So on Monday I learned how to stand on a skateboard, then how to go straight, then how to turn. I picked up a couple of simple tricks as well - maybe next time I'll learn to grind...

We went out for Korean afterward - not a bad way to spend an evening, huh?

Friday, May 04, 2007

It is Well

Have you ever been completely at peace? I'm not just talking about the kind of contentment that comes after eating a good meal, or relieving yourself after a long car trip, or from napping in the grass on a sunny day after finishing a stressful exam. To be completely emotionally and spiritually at peace; no anxiety, no nagging ambition, no worries. A moment of this kind of peace – to be really satisfied with what is – is a gift from above.

My time in Beijing is nearly finished - I expect to return to Texas June 16th, and I am content with the way my time has been spent. My expectations for this year were not met - they have been exceeded a thousand-fold! This has been an incredibly full year, I could never have guessed that I would do the things I have done, see the places I have seen, and met some of the most incredible people there could possibly be. Life is full of surprises - you just have to be open to guidance from the one who directs our paths, and be ready for an adventure!

Day 3: Rainy Li River Cruise

And still it rains...Not at all discouraged, Rahman and I signed up for an early morning river cruise. Adrianna opted to continue sleeping until 10:00 again! The scenery is ridiculously cool, the mountains look especially magical in a misty rain, but I do wish we could have seen the countryside in full sun at least once. I’ll just have to go back sometime!

There is one thing you should know about traveling in China. Most of the Chinese tourists have never left their own country, and many have never even seen anyone who is not Chinese - so they wanted pictures with us. The blond-headed Polish and German girls we met were also very popular with Chinese tourists.

These are the two best pictures I captured from the river cruise. (Above and Below)

This village’s architecture is much different from Beijing. Many of the buildings on this street are made of wood – while in Beijing all of the older buildings are of mud bricks or concrete. Makes for great pictures!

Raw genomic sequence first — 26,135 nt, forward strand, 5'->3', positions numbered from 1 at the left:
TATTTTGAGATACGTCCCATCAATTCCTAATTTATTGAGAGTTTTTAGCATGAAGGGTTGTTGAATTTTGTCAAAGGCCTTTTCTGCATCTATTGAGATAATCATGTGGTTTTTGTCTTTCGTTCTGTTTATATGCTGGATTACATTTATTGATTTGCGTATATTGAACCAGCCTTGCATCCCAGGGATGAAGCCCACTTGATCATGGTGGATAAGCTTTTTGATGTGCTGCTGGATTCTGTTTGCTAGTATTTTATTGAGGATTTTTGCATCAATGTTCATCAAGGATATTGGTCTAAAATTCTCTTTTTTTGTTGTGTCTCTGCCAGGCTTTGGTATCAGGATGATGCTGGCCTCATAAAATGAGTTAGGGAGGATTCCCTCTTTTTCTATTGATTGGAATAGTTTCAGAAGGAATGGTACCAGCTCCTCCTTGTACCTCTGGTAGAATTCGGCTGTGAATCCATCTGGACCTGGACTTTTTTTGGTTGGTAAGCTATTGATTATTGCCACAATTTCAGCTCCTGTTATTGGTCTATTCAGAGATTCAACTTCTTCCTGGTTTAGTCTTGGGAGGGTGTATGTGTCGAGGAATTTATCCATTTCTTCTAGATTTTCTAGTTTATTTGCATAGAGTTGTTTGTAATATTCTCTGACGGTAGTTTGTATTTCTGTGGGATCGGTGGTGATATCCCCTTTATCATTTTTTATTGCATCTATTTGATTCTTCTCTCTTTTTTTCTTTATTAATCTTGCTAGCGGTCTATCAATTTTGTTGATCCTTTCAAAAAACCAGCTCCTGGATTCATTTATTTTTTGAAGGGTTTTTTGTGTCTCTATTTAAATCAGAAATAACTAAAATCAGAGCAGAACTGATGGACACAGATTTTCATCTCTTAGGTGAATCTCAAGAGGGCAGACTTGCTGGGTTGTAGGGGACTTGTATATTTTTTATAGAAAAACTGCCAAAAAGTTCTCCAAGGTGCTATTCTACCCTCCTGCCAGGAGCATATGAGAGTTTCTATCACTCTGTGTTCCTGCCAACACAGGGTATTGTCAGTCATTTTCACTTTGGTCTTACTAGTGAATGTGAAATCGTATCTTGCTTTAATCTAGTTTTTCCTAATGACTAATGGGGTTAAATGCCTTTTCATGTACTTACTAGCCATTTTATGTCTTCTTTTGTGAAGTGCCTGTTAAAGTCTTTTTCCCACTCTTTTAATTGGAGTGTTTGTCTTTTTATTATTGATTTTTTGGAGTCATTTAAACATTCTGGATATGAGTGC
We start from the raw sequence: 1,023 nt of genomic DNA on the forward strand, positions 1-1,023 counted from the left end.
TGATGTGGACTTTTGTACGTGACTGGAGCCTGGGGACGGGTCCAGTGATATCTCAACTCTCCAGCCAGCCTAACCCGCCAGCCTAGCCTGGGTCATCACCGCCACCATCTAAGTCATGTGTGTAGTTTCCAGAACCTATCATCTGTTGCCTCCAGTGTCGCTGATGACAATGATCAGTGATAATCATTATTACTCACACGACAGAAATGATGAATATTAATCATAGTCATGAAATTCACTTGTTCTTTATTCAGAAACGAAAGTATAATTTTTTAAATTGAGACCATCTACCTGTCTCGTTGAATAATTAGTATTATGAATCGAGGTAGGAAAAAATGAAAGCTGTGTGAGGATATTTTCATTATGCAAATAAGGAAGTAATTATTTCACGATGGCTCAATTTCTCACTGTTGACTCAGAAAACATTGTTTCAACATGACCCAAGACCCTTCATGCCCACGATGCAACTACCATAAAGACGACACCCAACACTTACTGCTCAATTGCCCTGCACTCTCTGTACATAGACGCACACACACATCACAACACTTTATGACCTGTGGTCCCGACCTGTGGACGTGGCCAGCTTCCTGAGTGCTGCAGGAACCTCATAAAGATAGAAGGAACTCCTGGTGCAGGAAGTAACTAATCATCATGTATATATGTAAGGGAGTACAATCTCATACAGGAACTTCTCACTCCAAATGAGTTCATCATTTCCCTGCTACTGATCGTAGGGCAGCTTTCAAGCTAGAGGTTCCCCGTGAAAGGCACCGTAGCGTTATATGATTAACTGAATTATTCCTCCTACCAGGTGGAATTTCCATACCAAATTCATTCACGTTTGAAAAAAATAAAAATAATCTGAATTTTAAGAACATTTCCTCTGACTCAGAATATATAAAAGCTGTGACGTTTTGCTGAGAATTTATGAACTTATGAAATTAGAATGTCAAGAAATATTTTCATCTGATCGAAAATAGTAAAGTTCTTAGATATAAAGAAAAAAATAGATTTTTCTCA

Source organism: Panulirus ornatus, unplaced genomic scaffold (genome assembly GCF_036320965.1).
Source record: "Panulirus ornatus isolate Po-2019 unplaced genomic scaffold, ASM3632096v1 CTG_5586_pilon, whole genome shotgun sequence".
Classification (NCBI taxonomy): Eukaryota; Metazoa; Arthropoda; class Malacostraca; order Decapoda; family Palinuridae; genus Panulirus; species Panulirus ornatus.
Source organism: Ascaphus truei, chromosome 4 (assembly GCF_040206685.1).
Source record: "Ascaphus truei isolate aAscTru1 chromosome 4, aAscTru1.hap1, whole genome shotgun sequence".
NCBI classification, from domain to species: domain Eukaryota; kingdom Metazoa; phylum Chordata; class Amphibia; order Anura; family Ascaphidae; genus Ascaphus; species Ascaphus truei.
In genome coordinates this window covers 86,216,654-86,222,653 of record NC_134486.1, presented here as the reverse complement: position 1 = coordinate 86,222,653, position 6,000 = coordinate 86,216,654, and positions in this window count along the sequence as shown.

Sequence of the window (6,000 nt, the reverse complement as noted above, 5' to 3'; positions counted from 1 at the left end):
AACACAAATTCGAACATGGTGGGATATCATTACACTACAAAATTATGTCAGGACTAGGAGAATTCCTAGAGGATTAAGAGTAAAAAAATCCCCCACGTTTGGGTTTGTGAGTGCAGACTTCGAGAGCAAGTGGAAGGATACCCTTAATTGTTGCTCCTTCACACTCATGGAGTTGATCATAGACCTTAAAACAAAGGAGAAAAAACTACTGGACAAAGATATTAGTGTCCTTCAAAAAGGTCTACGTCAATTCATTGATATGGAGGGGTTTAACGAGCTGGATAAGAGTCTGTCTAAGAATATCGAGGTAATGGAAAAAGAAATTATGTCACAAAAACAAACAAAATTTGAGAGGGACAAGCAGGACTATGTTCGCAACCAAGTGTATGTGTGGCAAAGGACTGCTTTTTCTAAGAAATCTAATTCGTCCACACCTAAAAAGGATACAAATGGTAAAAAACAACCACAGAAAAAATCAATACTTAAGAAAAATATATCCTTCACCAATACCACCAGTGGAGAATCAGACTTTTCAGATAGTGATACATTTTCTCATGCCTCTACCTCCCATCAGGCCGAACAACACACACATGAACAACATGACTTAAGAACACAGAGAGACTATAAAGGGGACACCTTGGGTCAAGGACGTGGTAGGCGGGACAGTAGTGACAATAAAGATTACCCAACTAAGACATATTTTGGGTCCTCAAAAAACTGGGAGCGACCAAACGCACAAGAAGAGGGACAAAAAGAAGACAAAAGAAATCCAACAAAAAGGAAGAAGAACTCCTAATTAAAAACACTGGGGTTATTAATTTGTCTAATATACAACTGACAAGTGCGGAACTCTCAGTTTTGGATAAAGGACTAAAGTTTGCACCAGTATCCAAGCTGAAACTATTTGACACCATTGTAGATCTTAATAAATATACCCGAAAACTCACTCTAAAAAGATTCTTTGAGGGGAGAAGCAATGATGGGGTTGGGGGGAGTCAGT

Life in busy, glitzy, polluted Beijing can be a love-hate relationship, but I really fell for sleepy rural China.


Yangshuo is one of the most beautiful places on earth. This is the only place I have come while in China which I really want to go back to. I love these mountains.

This place is even on their money!


Cooking kept me occupied all morning, but the rain still wouldn’t stop! So Rahman, Adrianna, and I went cave-diving – good in all weather, yea?

Chinese Cooking Class

So the three of us are in a Chinese wonderland and the weather will not cooperate. I love rain; it has a very soothing effect on me – especially in the morning when rain drops are falling against the window and among the leaved in the trees. However, we were all really hoping to some hard-core biking and hiking on day two, so what do three travelers do on a rainy day in Yangshuo? Well, Adrianna and Rahman slept in until ten-o-clock and I spent all morning learning to cook Chinese food from the chef across the street.

Cooking class was loads of fun! First, we took a trip to the local outdoor market to stock up on ingredients. Chinese markets are not for the faint of heart! In addition to fruits, veggies, and spices, they merchants sell live animals and fish, which they slaughter for their buyers on the spot. I saw a dog die, I didn’t take pictures because it turned my stomach and somehow, snapping photos of the dying animal seemed immoral at the time.

Rats on a String!

All in all – the market was fascinating. I hope I don’t gross you out too much!

Back at the hotel, I and a few other eager tourists learned to make fried dumplings, a Chinese salad, a pork stir-fry dish, and a duck dish. The food was excellent, and the company was good as well.

If we are lucky – I might have a chance to cook Chinese food for you sometime!